I look for a broken heart on the beach. I nearly miss it, but here it is. I nearly miss it because it is so large. A clay heart, broken all the way through.
Here is a stealthie with my foot for scale.
Part of the cliff has recently collapsed. The heart must have broken during the slide. It will wash away in pieces now. Here is the cliff and you can see the scar of the slide. And the broken heart.
I tried walking the beach without oxygen. I did pick up rocks. I took a pulse oximeter with me. Carrying maybe three pounds of rocks, my oxygen saturations drop. Not well yet. 87 or below is not ok. It feels awful and exhausting too. Like being at a high altitude and not used to it. A pulse of 130 also does not feel great, normal being 70-100.
Thank goodness for the oxygen and the tanks that let me be mobile. Blessings and take care of your heart.
“If oxygen might help with chronic fatigue, as it has helped you,” a friend asks, “how do I get on oxygen?”
First of all, one of the things that is not clear, is what recovery looks like. I think I’ve had low grade chronic fatigue for the last 7 years compared to my “normal”. Now, will I get off oxygen? I don’t know. I am hoping for September but it may be that 7 years of low grade hypoxia means I have lung damage and no, I won’t get totally off oxygen.
They have apparently recently made the guidelines for oxygen more stringent. I sort of missed that update, even though I just recertified in Advanced Cardiac Life Support. You now have to have an oxygen saturation that goes to 87% or below. It used to be 88.
Now, you can test this at home with a pulse oximeter. In 2005 after the influenza, I held my saturations but my heart rate would go up to 135. Which means that I walked across the room very very slowly because a heart rate of 135 sustained does not feel good at all. Normal is 70-100 beats per minute. You can measure pulse with just a second hand, number of beats in a minute. For oxygen saturation, you need the pulse ox and it will measure both heart rate and oxygen saturation.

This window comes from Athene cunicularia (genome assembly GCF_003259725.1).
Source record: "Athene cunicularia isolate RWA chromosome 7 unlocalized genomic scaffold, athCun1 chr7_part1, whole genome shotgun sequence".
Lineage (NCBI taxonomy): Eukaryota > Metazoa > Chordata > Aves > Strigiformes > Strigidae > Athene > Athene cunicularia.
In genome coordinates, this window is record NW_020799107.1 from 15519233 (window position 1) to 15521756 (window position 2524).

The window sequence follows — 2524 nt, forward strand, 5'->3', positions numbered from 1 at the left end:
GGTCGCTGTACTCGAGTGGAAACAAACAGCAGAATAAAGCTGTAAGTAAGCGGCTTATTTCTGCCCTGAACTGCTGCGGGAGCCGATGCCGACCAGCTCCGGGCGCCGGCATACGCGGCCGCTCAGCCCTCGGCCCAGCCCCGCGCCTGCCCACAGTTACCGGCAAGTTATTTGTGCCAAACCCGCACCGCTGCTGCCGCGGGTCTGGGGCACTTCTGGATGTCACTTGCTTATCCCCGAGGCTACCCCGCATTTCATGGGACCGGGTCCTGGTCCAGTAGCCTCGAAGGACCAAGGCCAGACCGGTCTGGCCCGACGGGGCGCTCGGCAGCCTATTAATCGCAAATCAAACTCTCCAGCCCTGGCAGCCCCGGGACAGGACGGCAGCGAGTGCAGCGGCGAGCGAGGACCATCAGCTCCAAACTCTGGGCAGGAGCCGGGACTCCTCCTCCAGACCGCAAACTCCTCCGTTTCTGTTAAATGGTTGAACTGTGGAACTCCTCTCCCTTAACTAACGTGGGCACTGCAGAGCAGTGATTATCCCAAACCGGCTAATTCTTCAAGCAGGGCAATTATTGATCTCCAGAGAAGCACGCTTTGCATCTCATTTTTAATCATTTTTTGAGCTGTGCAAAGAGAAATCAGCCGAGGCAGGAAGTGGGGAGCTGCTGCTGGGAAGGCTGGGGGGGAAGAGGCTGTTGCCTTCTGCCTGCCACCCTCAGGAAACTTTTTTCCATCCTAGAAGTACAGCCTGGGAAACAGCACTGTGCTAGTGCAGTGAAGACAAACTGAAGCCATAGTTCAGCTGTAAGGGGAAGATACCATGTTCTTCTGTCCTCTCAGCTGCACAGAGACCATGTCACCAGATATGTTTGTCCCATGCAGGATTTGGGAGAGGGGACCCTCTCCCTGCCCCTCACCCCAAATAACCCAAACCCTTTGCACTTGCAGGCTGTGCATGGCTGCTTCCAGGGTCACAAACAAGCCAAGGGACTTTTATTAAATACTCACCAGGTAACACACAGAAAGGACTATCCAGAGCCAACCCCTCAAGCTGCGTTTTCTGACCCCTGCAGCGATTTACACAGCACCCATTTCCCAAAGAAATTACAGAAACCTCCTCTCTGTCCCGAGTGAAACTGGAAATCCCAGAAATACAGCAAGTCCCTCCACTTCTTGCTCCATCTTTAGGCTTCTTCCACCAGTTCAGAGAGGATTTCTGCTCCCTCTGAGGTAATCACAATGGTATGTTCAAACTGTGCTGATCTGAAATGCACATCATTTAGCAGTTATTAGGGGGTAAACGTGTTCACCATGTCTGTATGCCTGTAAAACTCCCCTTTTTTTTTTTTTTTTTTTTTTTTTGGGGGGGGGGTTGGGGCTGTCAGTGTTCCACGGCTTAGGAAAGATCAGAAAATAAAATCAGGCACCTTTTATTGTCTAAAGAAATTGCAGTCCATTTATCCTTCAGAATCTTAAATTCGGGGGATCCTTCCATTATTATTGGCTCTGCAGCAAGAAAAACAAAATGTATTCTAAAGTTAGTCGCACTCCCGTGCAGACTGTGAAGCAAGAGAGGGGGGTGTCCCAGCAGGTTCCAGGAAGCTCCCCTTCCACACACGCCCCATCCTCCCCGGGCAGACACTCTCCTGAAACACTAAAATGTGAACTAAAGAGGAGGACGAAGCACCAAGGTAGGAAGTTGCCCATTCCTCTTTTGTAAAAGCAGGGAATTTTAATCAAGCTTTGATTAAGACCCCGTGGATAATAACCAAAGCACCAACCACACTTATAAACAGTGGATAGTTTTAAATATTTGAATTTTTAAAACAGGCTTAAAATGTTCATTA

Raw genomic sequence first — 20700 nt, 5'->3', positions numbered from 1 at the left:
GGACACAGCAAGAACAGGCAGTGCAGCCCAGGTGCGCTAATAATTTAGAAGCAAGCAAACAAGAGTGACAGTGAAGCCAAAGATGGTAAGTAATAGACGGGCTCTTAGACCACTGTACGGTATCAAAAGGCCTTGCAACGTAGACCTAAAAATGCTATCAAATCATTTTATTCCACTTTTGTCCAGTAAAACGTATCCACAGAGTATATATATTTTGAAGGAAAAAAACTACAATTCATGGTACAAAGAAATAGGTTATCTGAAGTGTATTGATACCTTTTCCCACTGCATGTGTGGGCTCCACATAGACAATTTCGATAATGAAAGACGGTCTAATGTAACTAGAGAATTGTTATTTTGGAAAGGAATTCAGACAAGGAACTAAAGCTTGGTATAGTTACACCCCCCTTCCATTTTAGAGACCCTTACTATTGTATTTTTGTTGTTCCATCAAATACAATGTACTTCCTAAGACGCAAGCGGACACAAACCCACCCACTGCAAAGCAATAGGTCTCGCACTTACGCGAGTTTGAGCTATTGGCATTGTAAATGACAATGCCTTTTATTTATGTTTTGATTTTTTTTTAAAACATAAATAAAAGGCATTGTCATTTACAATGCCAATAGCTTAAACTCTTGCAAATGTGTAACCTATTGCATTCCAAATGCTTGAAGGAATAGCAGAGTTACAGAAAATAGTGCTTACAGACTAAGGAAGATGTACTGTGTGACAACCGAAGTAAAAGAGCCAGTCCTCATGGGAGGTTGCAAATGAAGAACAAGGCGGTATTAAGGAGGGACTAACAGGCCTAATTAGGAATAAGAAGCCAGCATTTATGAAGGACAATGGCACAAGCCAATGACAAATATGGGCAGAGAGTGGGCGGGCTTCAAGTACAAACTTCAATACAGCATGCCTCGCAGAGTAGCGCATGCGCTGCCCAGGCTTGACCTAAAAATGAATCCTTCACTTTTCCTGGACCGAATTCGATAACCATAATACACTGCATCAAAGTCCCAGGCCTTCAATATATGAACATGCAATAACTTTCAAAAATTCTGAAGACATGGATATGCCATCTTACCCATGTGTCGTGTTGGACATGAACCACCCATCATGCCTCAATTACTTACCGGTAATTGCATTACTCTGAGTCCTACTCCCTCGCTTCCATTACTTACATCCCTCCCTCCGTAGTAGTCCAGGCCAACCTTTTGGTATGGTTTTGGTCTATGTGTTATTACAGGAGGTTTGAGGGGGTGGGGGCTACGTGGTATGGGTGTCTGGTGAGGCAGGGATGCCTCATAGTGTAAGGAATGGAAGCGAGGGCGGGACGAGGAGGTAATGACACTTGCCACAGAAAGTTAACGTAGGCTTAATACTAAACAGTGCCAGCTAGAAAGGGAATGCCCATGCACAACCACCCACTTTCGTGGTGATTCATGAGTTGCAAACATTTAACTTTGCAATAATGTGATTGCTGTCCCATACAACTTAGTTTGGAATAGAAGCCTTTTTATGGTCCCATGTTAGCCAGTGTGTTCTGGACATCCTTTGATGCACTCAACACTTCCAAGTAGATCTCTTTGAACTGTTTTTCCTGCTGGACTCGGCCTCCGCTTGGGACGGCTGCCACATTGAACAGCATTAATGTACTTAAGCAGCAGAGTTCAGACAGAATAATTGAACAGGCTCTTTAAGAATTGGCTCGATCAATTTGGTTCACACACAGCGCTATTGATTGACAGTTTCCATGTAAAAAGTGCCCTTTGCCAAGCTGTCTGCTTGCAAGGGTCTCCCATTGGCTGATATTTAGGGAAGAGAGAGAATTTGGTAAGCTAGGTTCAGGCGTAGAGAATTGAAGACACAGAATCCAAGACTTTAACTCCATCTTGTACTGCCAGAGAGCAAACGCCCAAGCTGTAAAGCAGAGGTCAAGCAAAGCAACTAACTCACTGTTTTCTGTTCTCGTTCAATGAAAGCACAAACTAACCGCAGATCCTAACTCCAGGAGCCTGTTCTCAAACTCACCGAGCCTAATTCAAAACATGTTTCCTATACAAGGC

So: measure pulse and saturation at rest first. Write them down.
Then walk. I usually send patients up and down the hall three times then sit them down and watch the pulse ox. In some, the heart rate jumps up. If it’s over 100 and they are getting over pneumonia, I don’t want them back at work until it is staying under 100. Or if sitting they are at a pulse of 60 and then walking it’s 95, well, I think that person needs to convalesce for a while yet. They can test at home.
As the heart rate returns to the baseline, the oxygen level will often start to drop. Does it drop to 87? Describe the test to the doctor and make sure the respiratory technician does it that way and also they should do pulmonary function tests. Mine were not normal.
Now, what if the oxygen doesn’t drop to 87? We are not done yet. What does the person do for work or do they have a toddler? If they have a toddler do the same test carrying the toddler: they sit down, exhausted and grey and this time the oxygen level drops below 87. If they do not have a toddler, do the test with two bags of groceries. Or four bricks.
When I did the formal test, the respiratory therapist said, “Let’s have you put your things down so you don’t have to carry so much.”
“I’d rather not.” I said, “I want to be able to walk on the beach, so I need the two small oxygen tanks, my bird book, camera, binoculars and something to eat.”
“Oh, ok,” she said.
So I did the test with two full tanks of oxygen, small ones, and my bird book and etc. I dropped like a rock loaded. I think I would have dropped not loaded but perhaps not as definitively. Still hurts to carry anything, even one tank of oxygen.
We are making a mistake medically when we test people without having them carry the groceries, the toddler, the oxygen tank. My father’s concentrator is pre 2013. It weighs nearly 30 pounds. Now they make ones that weight 5 pounds. Huge massive difference.
Darn it. I went from two months of no hiking or beach walking to too fast too much… oops. Injured left tibialis anterior. Oxygen AND a boot. Dang blang curses… guess I have to behave slightly better.